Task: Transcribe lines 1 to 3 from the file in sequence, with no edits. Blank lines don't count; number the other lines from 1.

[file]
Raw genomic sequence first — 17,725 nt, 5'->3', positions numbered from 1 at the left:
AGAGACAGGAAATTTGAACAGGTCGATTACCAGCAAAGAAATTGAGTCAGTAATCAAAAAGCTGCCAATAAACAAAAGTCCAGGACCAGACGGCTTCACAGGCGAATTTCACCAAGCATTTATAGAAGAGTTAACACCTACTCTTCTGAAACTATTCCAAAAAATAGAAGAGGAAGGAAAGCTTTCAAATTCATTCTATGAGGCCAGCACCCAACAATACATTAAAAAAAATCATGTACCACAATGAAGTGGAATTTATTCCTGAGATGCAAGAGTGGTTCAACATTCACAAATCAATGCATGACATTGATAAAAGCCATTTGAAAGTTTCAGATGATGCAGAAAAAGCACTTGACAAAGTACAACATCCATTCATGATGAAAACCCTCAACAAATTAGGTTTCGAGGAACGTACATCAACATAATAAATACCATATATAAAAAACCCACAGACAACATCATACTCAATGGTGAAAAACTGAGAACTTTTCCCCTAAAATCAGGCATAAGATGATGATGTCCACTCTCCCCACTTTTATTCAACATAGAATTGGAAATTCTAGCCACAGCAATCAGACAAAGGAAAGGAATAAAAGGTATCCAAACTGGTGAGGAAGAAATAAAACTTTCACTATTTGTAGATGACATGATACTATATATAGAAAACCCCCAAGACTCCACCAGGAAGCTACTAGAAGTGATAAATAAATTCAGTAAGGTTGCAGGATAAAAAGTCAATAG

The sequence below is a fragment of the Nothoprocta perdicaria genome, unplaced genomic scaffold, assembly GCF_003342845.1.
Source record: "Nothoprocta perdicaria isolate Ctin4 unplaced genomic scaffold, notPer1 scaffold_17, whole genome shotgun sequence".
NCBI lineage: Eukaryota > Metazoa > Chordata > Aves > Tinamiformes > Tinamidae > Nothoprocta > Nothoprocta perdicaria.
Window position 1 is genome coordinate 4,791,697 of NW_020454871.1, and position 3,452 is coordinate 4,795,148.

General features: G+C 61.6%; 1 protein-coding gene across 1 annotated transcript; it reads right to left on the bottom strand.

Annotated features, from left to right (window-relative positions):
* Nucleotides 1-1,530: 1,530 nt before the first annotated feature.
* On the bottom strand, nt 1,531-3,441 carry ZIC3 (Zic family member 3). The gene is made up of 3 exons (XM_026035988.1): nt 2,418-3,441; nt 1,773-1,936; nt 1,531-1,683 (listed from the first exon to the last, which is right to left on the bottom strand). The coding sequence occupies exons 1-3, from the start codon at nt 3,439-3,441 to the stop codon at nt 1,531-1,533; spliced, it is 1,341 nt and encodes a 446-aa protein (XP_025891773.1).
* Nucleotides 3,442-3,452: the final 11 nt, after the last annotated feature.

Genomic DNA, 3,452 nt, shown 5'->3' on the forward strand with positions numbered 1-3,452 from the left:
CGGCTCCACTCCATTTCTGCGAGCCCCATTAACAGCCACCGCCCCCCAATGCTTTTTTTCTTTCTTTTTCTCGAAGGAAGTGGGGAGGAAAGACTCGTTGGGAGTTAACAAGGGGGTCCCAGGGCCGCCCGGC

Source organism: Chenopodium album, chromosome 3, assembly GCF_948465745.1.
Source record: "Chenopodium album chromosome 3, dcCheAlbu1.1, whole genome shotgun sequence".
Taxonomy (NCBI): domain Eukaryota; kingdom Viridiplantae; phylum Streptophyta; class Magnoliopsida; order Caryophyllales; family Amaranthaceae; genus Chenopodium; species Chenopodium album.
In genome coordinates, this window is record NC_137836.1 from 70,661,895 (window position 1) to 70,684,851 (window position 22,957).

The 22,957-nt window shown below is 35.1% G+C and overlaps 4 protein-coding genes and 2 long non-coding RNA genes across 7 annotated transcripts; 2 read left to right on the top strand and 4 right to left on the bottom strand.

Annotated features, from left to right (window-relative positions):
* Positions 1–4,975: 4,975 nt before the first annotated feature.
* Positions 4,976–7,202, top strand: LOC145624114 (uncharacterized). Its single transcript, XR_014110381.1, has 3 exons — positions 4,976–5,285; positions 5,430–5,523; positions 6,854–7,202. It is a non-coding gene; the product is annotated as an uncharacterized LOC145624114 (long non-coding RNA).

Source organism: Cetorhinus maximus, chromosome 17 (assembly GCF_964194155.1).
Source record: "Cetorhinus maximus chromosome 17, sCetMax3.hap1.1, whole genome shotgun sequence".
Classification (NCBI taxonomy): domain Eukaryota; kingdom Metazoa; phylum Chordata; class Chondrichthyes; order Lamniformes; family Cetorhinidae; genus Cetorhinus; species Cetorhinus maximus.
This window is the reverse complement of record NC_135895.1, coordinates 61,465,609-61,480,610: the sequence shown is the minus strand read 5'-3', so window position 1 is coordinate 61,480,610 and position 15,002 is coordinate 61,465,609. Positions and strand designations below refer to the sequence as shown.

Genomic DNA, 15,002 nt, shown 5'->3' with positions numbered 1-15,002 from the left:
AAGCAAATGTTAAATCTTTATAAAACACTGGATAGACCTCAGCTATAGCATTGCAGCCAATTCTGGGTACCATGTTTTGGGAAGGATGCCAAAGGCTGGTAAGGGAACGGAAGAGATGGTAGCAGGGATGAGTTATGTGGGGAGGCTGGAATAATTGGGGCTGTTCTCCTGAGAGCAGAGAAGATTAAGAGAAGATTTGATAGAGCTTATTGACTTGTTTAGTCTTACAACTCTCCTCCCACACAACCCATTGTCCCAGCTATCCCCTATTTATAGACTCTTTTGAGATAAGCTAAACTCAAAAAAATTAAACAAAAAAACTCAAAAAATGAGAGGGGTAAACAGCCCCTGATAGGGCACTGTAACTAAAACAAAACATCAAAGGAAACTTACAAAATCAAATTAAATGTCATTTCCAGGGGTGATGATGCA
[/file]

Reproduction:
Raw genomic sequence first — 17,725 nt, 5'->3', positions numbered from 1 at the left:
AGAGACAGGAAATTTGAACAGGTCGATTACCAGCAAAGAAATTGAGTCAGTAATCAAAAAGCTGCCAATAAACAAAAGTCCAGGACCAGACGGCTTCACAGGCGAATTTCACCAAGCATTTATAGAAGAGTTAACACCTACTCTTCTGAAACTATTCCAAAAAATAGAAGAGGAAGGAAAGCTTTCAAATTCATTCTATGAGGCCAGCACCCAACAATACATTAAAAAAAATCATGTACCACAATGAAGTGGAATTTATTCCTGAGATGCAAGAGTGGTTCAACATTCACAAATCAATGCATGACATTGATAAAAGCCATTTGAAAGTTTCAGATGATGCAGAAAAAGCACTTGACAAAGTACAACATCCATTCATGATGAAAACCCTCAACAAATTAGGTTTCGAGGAACGTACATCAACATAATAAATACCATATATAAAAAACCCACAGACAACATCATACTCAATGGTGAAAAACTGAGAACTTTTCCCCTAAAATCAGGCATAAGATGATGATGTCCACTCTCCCCACTTTTATTCAACATAGAATTGGAAATTCTAGCCACAGCAATCAGACAAAGGAAAGGAATAAAAGGTATCCAAACTGGTGAGGAAGAAATAAAACTTTCACTATTTGTAGATGACATGATACTATATATAGAAAACCCCCAAGACTCCACCAGGAAGCTACTAGAAGTGATAAATAAATTCAGTAAGGTTGCAGGATAAAAAGTCAATAG

The sequence below is a fragment of the Nothoprocta perdicaria genome, unplaced genomic scaffold, assembly GCF_003342845.1.